Tuesday, May 21, 2013
At the end of April, Leo and I went on a one week trip to the Valley. Over the years, we had built up a number of connections in the Valley and we thought that now was the time to go over there and meet face to face. We end up having 20 meetings over 6 days, which made for quite a schedule.
It’s one thing to know abstractly that the Silicon Valley is home to most computer related companies, and to drive down Highway 101 and see another well known company every 30 seconds or so. “Oh look, there’s Evernote”—“There’s Intel”—“I think I just saw Salesforce”, and so on.
The situation gets even more intense once you get to San Francisco. Particularly SoMa, an area probably 2 times 4 kilometers wide, seems to host every Internet startup you have ever heard of, and some bigger ones, too. Twitter, Trulia, Flurry, Dropbox, Zendesk, etc. are all in that area. It’s as if the whole Internet industry has their offices in Berlin Mitte in the area between Unter den Linden and Leipziger Straße.
We spent a lot of time in coffee shops for free Wifi, especially in the Paris Baguette on University Avenue in Palo Alto, a Korean coffee shop which reminded Leo of his time in Seoul. To get Wifi access, you had to check into the Paris Baguette on Facebook, something I found pretty neat. As it turned out, this wasn’t a new general feature of Facebook, but something being test-driven in a few coffee shops in the Valley first. We found a few more such examples, like being able to pay with bitcoins in the Coupa Cafe.
It sometimes felt as if the whole Valley was turned into one big sandbox to try out new business ideas and new pieces of technology. Already on our first day, when we sleepily sat in the sun trying to shake off our jetlag, we noticed that everyone seemed to be an entrepreneur. People were discussing business models, hacking on their websites, pitching, wherever we went. Later, people would complain that it’s so hard to hire anyone because everyone wants to be a founder.
As we started to talk to people, we also noticed people being quite open and supportive. It’s probably our German bias, but when you talk to people in Germany about your business, they quickly get defensive and start to question the merit of your whole approach. “Hasn’t that been done before” or “I think I still don’t understand what’s so great about that” are the kinder things friends of you would say. In contrast, people in the Valley seemed much more open as if there’s a general understanding that it doesn’t hurt to try. Even if people weren’t impressed by your approach they’d offer some piece of advice. It was also very common that people offered to connect you to other people which might be interested.
Originally, we had no meetings scheduled for Friday, the day when we were flying back to Germany in the evening, but in the end we had three meetings more or less back to back just because of these introduction. It felt as if we could have stayed for another week without getting bored. People later told us that they know of people who came over for three months and still could have gone on.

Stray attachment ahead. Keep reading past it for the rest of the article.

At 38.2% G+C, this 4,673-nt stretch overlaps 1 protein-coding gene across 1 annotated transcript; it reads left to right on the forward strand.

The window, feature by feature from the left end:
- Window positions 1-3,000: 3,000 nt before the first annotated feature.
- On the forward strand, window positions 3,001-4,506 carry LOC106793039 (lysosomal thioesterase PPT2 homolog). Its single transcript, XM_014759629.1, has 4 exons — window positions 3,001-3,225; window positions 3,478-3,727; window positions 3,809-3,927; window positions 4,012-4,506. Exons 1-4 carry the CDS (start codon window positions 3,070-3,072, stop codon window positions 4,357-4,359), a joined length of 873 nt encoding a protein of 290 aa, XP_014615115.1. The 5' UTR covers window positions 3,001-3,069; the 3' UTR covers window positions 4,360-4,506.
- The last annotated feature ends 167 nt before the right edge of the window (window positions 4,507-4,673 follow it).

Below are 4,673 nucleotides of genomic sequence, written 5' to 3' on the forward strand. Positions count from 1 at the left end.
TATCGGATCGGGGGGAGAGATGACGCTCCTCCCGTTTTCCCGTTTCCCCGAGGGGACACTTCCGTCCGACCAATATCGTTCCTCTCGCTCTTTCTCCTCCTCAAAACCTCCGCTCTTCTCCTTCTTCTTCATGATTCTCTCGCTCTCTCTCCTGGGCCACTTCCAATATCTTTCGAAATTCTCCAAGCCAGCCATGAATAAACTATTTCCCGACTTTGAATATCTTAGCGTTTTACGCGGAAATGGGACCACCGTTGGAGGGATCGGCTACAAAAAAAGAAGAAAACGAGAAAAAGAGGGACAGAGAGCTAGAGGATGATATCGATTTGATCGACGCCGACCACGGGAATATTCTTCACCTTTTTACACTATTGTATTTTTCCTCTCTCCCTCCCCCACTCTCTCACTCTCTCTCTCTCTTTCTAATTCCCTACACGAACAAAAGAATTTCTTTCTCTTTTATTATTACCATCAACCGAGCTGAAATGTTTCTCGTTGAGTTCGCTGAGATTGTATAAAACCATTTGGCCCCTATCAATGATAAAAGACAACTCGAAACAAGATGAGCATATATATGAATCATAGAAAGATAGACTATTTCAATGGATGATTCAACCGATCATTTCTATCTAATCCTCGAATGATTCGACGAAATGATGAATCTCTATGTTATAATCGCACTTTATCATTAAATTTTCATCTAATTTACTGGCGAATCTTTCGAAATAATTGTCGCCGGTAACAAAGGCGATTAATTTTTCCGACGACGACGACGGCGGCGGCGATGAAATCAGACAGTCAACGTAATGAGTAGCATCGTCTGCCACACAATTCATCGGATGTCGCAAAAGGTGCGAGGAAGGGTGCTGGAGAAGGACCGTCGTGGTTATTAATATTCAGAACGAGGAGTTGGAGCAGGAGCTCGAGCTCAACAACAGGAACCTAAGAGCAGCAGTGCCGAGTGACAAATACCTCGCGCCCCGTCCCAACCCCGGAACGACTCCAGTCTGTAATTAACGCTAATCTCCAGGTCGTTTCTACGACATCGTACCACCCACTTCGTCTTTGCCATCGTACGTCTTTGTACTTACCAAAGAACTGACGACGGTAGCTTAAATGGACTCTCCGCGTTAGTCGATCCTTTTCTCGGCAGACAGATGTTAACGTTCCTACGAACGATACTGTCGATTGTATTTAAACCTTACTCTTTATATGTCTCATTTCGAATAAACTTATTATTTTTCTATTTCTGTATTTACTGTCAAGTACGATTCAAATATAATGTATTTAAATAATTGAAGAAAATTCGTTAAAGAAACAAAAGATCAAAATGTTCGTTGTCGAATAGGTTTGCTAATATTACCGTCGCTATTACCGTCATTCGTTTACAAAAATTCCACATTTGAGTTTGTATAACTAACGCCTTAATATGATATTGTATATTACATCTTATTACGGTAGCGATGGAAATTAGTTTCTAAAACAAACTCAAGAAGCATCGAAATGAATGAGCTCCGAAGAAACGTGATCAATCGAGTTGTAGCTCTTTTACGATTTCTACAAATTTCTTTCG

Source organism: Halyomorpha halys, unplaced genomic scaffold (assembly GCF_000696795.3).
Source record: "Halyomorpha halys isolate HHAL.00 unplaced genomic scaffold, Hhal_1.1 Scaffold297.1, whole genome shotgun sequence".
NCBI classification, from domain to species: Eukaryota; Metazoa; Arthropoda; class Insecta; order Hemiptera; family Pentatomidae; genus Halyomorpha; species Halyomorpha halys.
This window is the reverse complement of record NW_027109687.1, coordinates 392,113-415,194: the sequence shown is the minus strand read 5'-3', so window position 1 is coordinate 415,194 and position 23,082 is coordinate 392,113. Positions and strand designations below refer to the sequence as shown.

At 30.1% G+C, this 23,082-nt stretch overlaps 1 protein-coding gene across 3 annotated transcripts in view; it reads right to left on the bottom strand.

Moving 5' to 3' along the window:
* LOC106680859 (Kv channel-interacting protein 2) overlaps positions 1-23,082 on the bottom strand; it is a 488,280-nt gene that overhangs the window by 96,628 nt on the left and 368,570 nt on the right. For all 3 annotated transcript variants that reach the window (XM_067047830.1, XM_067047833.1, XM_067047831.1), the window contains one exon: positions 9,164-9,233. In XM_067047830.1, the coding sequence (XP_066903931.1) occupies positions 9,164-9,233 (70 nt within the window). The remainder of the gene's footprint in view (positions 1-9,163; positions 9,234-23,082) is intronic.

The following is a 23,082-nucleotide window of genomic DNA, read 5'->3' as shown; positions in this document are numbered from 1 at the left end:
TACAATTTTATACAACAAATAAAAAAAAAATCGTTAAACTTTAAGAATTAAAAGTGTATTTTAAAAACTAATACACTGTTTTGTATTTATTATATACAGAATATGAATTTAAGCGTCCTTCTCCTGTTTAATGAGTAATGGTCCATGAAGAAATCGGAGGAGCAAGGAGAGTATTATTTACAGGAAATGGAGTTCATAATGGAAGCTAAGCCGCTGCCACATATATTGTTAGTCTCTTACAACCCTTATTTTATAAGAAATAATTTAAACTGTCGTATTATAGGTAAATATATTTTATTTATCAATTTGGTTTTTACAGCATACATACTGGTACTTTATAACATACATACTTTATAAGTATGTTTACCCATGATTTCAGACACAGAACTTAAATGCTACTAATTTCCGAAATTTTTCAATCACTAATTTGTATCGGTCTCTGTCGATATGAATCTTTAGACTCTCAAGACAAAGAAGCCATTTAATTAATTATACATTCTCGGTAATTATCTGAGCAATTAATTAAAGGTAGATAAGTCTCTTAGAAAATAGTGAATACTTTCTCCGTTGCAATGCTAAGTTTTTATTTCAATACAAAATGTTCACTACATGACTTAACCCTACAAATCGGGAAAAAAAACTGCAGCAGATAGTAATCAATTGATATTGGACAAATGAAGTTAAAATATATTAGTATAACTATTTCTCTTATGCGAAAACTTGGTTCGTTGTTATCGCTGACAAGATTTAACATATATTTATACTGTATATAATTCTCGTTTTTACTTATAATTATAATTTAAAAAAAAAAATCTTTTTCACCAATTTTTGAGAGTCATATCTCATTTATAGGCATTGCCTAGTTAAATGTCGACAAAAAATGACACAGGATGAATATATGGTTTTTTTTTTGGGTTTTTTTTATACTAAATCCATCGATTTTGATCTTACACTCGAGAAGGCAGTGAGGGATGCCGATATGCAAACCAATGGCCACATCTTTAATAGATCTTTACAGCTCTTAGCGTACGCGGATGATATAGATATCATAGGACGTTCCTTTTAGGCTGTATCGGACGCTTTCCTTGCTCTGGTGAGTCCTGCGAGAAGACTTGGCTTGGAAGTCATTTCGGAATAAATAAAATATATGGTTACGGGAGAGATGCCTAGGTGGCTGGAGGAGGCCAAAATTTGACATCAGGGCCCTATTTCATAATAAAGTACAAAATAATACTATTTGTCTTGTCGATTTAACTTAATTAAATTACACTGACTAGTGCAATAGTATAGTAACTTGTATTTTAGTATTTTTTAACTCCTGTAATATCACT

As someone said: The funny thing about the Valley is that although it’s all about the Internet and being connected online, actually meeting face to face counts so much.
Posted by at Tue May 21 15:41:00 +0200 2013.
Friday, April 05, 2013
File under: Coffee Talk
Lately I’ve been discussing quite a bit with Leo about the current state of the ‘Net. Sure it’s nice to get all those services in the cloud for free, but in the end, you either have to worry about what exactly happens with your data, or what you can do against companies shutting down cloud based services like the Google Reader, leaving you with a pile of useless XML files, a bit like letting you take home the remnants of your car after compactification.
I used to say that the main problem is that the user is the product, not the customer, but this post by Derek Powazek convinced me that even paying for the service won’t ensure that you get decent support and control over your data.
In the end, the only thing that helps is to reclaim your data and the service itself. Just like your wordpress powered blog on your own root server will stay around as long as you pay the bills, both data and the software to make it come alive should run on a computer you control.
But how have ended up in a situation like this anyway? Here is my little history of networked computing.
In the mainframe era, computers where huge bulky machines, and only large institutions could afford to have one. People invented time-sharing operating systems to make those computers usable to many people concurrently, which were usually connected through dumb text-terminals. Those terminals mostly worked in a block-oriented manner, meaning that they presented you with a form which you would submit to the server to get the results, a bit like a form on a web page.
Obviously, services where hosted centrally, and you very much depended on the mainframe for storage and providing the service.
All this changed with the advent of the Internet and the home computer. Instead of a relatively small number of large mainframe computers you got a large network of small machines. Services like mail, ftp, and even http were designed in a way that they could run in a decentralized manner. In principle, anyone could hook up a computer to the network and run the services he was interested on his server.
Of course, you had to solve a number of technical problems, getting good bandwidth to your home was a problem, you had to use a dynamic DNS service to map changing dial-up IP addresses to a DNS entry, you had to know Linux or some other variant of UNIX, but it was possible.
Server virtualization made things a lot easier. People realized that most of the times, computers were sitting idle anyway, so why not combine them virtually in a server. That also made it possible to host a large number of servers in data centers, where they also had constant internet access, for relatively small amounts of money. (BTW, virtualization already existed in the mainframe era.)